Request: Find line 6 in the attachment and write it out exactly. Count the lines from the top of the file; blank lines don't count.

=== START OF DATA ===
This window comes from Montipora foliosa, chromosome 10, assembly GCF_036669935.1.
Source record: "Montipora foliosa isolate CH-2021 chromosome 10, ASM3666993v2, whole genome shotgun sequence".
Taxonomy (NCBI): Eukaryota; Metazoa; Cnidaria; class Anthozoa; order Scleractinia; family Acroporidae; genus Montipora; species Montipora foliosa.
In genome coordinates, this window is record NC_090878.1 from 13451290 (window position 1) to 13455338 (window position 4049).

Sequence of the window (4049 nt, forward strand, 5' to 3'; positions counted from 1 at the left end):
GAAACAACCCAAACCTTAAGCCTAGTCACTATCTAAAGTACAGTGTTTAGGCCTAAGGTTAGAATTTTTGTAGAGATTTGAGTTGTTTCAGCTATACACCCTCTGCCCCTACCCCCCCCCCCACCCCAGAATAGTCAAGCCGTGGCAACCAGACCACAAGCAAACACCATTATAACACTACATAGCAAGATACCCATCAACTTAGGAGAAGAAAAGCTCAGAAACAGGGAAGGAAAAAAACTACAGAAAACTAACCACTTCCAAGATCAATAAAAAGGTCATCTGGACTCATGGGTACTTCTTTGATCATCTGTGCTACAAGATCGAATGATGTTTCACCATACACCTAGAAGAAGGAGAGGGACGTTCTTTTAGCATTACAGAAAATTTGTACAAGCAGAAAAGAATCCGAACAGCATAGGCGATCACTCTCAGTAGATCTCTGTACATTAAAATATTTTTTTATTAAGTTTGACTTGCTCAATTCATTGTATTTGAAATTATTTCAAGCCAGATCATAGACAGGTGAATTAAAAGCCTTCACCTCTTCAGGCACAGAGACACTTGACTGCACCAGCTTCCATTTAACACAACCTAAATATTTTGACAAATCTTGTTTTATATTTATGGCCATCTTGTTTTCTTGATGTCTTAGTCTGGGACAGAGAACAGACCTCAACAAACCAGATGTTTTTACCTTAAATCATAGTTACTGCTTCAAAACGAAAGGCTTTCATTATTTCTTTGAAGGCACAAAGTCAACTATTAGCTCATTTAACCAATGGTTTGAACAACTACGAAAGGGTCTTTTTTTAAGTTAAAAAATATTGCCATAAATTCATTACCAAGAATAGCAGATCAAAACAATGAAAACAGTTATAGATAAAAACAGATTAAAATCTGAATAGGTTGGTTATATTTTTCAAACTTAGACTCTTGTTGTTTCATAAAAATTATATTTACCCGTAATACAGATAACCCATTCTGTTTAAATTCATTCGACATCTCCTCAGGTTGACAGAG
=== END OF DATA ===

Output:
GAAACAACCCAAACCTTAAGCCTAGTCACTATCTAAAGTACAGTGTTTAGGCCTAAGGTTAGAATTTTTGTAGAGATTTGAGTTGTTTCAGCTATACACCCTCTGCCCCTACCCCCCCCCCCACCCCAGAATAGTCAAGCCGTGGCAACCAGACCACAAGCAAACACCATTATAACACTACATAGCAAGATACCCATCAACTTAGGAGAAGAAAAGCTCAGAAACAGGGAAGGAAAAAAACTACAGAAAACTAACCACTTCCAAGATCAATAAAAAGGTCATCTGGACTCATGGGTACTTCTTTGATCATCTGTGCTACAAGATCGAATGATGTTTCACCATACACCTAGAAGAAGGAGAGGGACGTTCTTTTAGCATTACAGAAAATTTGTACAAGCAGAAAAGAATCCGAACAGCATAGGCGATCACTCTCAGTAGATCTCTGTACATTAAAATATTTTTTTATTAAGTTTGACTTGCTCAATTCATTGTATTTGAAATTATTTCAAGCCAGATCATAGACAGGTGAATTAAAAGCCTTCACCTCTTCAGGCACAGAGACACTTGACTGCACCAGCTTCCATTTAACACAACCTAAATATTTTGACAAATCTTGTTTTATATTTATGGCCATCTTGTTTTCTTGATGTCTTAGTCTGGGACAGAGAACAGACCTCAACAAACCAGATGTTTTTACCTTAAATCATAGTTACTGCTTCAAAACGAAAGGCTTTCATTATTTCTTTGAAGGCACAAAGTCAACTATTAGCTCATTTAACCAATGGTTTGAACAACTACGAAAGGGTCTTTTTTTAAGTTAAAAAATATTGCCATAAATTCATTACCAAGAATAGCAGATCAAAACAATGAAAACAGTTATAGATAAAAACAGATTAAAATCTGAATAGGTTGGTTATATTTTTCAAACTTAGACTCTTGTTGTTTCATAAAAATTATATTTACCCGTAATACAGATAACCCATTCTGTTTAAATTCATTCGACATCTCCTCAGGTTGACAGAG